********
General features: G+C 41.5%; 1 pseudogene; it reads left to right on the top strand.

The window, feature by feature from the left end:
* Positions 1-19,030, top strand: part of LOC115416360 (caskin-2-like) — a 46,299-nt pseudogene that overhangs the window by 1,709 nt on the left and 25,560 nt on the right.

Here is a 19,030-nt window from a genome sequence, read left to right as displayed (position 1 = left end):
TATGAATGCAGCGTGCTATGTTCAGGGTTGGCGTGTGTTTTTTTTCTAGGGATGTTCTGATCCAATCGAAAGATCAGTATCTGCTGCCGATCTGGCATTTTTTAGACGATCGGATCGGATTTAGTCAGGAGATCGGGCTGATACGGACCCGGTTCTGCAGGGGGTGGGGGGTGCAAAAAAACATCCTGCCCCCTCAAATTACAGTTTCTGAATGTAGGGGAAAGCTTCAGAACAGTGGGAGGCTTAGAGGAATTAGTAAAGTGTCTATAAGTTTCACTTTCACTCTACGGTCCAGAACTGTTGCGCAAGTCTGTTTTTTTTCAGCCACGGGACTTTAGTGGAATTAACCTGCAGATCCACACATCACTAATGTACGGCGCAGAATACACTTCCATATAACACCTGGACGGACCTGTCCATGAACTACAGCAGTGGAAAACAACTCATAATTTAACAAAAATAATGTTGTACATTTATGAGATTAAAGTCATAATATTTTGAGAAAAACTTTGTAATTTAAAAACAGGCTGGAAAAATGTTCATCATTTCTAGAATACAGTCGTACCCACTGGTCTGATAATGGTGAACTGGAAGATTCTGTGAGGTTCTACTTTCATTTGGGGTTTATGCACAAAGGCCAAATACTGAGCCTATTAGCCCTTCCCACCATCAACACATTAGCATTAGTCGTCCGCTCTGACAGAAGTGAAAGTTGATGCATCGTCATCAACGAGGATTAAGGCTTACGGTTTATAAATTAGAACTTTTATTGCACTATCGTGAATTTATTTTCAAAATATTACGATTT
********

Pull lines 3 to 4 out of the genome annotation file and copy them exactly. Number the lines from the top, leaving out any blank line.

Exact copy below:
* Positions 1-19,030, top strand: part of LOC115416360 (caskin-2-like) — a 46,299-nt pseudogene that overhangs the window by 1,709 nt on the left and 25,560 nt on the right.

Here is a 19,030-nt window from a genome sequence, read left to right as displayed (position 1 = left end):